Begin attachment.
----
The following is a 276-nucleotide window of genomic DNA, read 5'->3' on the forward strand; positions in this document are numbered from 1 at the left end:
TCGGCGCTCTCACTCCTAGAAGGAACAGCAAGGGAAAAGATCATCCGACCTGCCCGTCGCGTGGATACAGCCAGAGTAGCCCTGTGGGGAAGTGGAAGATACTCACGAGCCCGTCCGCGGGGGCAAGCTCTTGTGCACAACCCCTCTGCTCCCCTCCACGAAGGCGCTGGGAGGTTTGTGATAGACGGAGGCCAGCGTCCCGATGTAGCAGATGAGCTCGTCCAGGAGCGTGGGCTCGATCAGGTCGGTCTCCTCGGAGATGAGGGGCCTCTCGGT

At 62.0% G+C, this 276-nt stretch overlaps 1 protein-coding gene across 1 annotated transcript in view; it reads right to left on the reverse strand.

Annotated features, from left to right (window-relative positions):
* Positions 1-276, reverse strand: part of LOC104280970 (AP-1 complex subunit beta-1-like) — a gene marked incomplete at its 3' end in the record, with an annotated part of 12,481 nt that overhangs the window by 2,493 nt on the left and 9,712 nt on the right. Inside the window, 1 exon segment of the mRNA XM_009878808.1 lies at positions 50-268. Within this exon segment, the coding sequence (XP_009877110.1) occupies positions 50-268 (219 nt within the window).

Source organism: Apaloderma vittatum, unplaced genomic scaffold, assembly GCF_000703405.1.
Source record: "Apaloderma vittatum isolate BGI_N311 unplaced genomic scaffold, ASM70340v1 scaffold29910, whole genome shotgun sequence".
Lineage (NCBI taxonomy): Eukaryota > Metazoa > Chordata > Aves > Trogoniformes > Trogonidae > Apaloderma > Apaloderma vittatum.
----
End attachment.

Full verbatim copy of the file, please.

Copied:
The following is a 276-nucleotide window of genomic DNA, read 5'->3' on the forward strand; positions in this document are numbered from 1 at the left end:
TCGGCGCTCTCACTCCTAGAAGGAACAGCAAGGGAAAAGATCATCCGACCTGCCCGTCGCGTGGATACAGCCAGAGTAGCCCTGTGGGGAAGTGGAAGATACTCACGAGCCCGTCCGCGGGGGCAAGCTCTTGTGCACAACCCCTCTGCTCCCCTCCACGAAGGCGCTGGGAGGTTTGTGATAGACGGAGGCCAGCGTCCCGATGTAGCAGATGAGCTCGTCCAGGAGCGTGGGCTCGATCAGGTCGGTCTCCTCGGAGATGAGGGGCCTCTCGGT

At 62.0% G+C, this 276-nt stretch overlaps 1 protein-coding gene across 1 annotated transcript in view; it reads right to left on the reverse strand.

Annotated features, from left to right (window-relative positions):
* Positions 1-276, reverse strand: part of LOC104280970 (AP-1 complex subunit beta-1-like) — a gene marked incomplete at its 3' end in the record, with an annotated part of 12,481 nt that overhangs the window by 2,493 nt on the left and 9,712 nt on the right. Inside the window, 1 exon segment of the mRNA XM_009878808.1 lies at positions 50-268. Within this exon segment, the coding sequence (XP_009877110.1) occupies positions 50-268 (219 nt within the window).

Source organism: Apaloderma vittatum, unplaced genomic scaffold, assembly GCF_000703405.1.
Source record: "Apaloderma vittatum isolate BGI_N311 unplaced genomic scaffold, ASM70340v1 scaffold29910, whole genome shotgun sequence".
Lineage (NCBI taxonomy): Eukaryota > Metazoa > Chordata > Aves > Trogoniformes > Trogonidae > Apaloderma > Apaloderma vittatum.